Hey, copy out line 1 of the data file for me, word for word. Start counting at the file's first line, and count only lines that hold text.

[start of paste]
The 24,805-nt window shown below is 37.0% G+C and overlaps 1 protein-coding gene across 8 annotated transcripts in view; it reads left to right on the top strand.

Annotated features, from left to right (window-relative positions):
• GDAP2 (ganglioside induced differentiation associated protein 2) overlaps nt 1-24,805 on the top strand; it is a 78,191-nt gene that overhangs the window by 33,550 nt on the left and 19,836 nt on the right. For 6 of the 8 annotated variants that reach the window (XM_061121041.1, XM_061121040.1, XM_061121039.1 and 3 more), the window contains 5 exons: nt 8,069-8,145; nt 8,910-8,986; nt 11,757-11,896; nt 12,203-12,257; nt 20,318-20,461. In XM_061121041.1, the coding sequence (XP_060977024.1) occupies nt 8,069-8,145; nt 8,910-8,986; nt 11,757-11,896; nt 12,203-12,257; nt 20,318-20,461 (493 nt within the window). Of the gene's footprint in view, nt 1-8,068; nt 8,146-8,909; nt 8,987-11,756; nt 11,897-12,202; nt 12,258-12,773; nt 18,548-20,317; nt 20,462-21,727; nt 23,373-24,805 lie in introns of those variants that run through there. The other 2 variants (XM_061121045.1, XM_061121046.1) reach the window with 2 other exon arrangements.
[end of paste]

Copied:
The 24,805-nt window shown below is 37.0% G+C and overlaps 1 protein-coding gene across 8 annotated transcripts in view; it reads left to right on the top strand.